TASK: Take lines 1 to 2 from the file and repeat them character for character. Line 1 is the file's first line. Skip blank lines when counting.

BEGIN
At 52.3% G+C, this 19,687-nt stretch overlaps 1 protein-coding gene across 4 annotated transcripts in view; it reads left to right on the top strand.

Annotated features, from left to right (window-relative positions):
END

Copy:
At 52.3% G+C, this 19,687-nt stretch overlaps 1 protein-coding gene across 4 annotated transcripts in view; it reads left to right on the top strand.

Annotated features, from left to right (window-relative positions):